This is a continuation of what I started ages ago in this post. There were some questions in this exercise that are just too hard to answer right now. But I’ll try to come back to them when I feel a little bit stronger.
CREATING A DIALOG WITH YOUR INNER TODDLER
From: Cathryn L. Taylor M.A. The Inner Child Workbook
Creating a Dialog:
1. What is her favorite color?
Her favorite color is blue. She really likes deep, dark blues.
2. What is her favorite bedtime story? Favorite toy?
Her favorite story is “The Cat in the Hat”. But her parents don’t read it to her. She reads it to herself. Her favorite toy is her stuffed mouse.
3 What activity does she most enjoy?
She loves sitting in the stuffed chair in her room and reading. She doesn’t like going outside to play with other children. She feels like she doesn’t fit in. She feels so much older than the other kids in the neighborhood, even though she’s the same age.
4. Ask her to tell you about its fear of being left because of misbehavior, or fear of hearing or saying no.
Ever since her mother put her in the car and threatened to drive her to the orphanage and leave her, she is very afraid of being left anywhere. She is convinced that her parents will never come back for her. She never says “no” to her parents. She is afraid of being hit or being sent away. But she is very used to hearing “no” from them.
5 What does she need most from you?
She needs to be understood. She needs to be told that it is really OK to have feelings. She needs to know that she won’t be sent away no matter what she does.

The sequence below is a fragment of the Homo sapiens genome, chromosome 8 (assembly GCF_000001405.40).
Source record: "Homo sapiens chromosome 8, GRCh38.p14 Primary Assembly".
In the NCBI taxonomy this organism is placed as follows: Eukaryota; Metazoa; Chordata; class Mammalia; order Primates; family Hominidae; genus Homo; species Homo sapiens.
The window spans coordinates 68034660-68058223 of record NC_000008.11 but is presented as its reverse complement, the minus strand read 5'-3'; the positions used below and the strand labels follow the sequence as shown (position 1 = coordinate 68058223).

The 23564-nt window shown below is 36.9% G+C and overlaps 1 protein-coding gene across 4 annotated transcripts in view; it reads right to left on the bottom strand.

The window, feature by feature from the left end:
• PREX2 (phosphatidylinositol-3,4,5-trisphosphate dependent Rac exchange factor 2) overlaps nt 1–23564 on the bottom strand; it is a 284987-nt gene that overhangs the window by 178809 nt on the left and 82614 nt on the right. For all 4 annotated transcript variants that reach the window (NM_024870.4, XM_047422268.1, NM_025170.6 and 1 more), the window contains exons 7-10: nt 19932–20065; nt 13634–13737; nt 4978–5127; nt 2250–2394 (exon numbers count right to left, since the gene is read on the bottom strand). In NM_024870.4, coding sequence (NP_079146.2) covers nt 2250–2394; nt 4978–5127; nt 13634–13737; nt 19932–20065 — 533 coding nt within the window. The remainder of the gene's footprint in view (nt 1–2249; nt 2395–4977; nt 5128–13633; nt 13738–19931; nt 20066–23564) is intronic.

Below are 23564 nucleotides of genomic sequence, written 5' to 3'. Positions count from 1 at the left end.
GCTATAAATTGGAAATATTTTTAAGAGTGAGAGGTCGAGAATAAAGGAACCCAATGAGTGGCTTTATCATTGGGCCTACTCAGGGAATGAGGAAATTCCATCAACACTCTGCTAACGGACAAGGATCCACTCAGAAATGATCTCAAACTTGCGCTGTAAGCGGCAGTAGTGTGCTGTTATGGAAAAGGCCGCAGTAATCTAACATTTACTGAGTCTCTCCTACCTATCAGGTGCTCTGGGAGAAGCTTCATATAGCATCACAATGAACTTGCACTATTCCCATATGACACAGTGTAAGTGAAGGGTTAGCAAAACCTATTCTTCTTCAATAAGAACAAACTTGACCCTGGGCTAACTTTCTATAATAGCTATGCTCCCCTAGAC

6. Ask her if you parent her the way your parents did you. If so, how does this feel?
Sometimes it does feel the same way. She feels like she is ignored or not wanted.
As an adult, this hurts me. I don’t want to make her sad. I don’t want to hurt her.
7. How does she feel about you? Does she understand what it means to be reclaimed by you?
Sometimes she is scared of me. She’s afraid that I’ll hurt her the way she was hurt before.
She doesn’t really understand what it means to be reclaimed. It sounds more like the empty promises made by her parents.
8. Does she feel comfortable with your setting limits and saying no?
9. Is there anything she wants to know about you? Does she trust you to protect her boundaries and to respond to her needs?
She has many of the same questions as the inner infants. She want to know if I’ll hurt her like other adults in her life. She wants to know if I’ll listen to her fears or if I’ll just make fun of them. She wants to know if it’s OK to just be that little girl that she is.
She doesn’t really trust me though. So many of the adults that were supposed to take care of her ended up hurting her. She’s skeptical that I would be any different.
10. What joys does she want to offer you and what prevents this from happening?